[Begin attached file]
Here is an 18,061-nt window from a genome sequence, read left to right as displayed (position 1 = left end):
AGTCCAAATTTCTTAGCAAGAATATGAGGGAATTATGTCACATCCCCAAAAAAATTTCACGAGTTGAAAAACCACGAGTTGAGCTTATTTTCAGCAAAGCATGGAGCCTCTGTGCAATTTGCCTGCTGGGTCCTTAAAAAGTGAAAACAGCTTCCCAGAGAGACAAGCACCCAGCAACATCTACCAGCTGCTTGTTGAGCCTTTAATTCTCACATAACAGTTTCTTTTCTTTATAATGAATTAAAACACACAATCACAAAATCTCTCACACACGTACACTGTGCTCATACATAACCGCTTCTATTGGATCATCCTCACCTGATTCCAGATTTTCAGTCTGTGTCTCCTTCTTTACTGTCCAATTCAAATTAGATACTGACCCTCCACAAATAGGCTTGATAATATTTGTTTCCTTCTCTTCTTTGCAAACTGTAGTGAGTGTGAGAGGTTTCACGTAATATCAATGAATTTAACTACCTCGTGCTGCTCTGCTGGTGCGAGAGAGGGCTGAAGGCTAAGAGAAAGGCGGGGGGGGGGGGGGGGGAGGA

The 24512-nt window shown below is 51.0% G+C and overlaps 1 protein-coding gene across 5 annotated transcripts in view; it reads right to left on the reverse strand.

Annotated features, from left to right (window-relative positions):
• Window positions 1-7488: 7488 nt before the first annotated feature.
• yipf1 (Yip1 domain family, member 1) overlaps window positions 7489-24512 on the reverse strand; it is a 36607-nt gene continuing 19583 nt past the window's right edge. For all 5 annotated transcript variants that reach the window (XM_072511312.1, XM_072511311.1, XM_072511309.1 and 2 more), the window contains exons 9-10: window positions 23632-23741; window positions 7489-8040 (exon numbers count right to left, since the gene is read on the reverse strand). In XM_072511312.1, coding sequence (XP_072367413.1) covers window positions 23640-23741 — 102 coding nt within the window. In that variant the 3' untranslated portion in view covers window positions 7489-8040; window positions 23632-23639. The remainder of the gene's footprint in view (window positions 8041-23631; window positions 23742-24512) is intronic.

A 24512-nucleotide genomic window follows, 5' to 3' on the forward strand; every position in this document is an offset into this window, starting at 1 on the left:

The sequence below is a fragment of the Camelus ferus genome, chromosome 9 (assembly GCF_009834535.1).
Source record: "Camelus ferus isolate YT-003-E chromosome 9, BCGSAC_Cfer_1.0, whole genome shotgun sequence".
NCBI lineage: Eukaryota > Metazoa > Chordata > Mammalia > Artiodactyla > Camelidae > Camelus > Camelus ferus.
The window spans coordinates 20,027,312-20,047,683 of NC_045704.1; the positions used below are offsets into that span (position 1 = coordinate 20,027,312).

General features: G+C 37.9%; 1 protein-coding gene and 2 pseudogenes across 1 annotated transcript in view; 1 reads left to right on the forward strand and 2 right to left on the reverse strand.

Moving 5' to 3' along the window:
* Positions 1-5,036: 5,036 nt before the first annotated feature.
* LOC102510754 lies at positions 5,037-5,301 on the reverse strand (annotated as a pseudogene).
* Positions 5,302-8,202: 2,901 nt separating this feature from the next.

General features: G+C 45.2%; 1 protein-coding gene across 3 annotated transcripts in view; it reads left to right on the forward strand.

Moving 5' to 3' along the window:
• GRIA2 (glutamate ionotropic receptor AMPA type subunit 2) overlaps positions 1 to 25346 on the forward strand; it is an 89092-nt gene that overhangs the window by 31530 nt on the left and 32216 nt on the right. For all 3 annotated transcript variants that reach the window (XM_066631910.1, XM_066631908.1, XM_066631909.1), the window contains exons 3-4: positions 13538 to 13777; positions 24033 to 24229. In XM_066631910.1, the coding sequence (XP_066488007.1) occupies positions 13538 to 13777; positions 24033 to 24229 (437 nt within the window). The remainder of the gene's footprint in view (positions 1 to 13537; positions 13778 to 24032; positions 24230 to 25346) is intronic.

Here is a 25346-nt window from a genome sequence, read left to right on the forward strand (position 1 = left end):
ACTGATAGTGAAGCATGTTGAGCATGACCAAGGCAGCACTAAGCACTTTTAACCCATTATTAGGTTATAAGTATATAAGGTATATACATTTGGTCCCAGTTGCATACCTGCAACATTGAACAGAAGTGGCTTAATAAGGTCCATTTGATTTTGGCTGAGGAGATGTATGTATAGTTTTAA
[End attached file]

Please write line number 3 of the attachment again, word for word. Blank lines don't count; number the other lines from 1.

The 24512-nt window shown below is 51.0% G+C and overlaps 1 protein-coding gene across 5 annotated transcripts in view; it reads right to left on the reverse strand.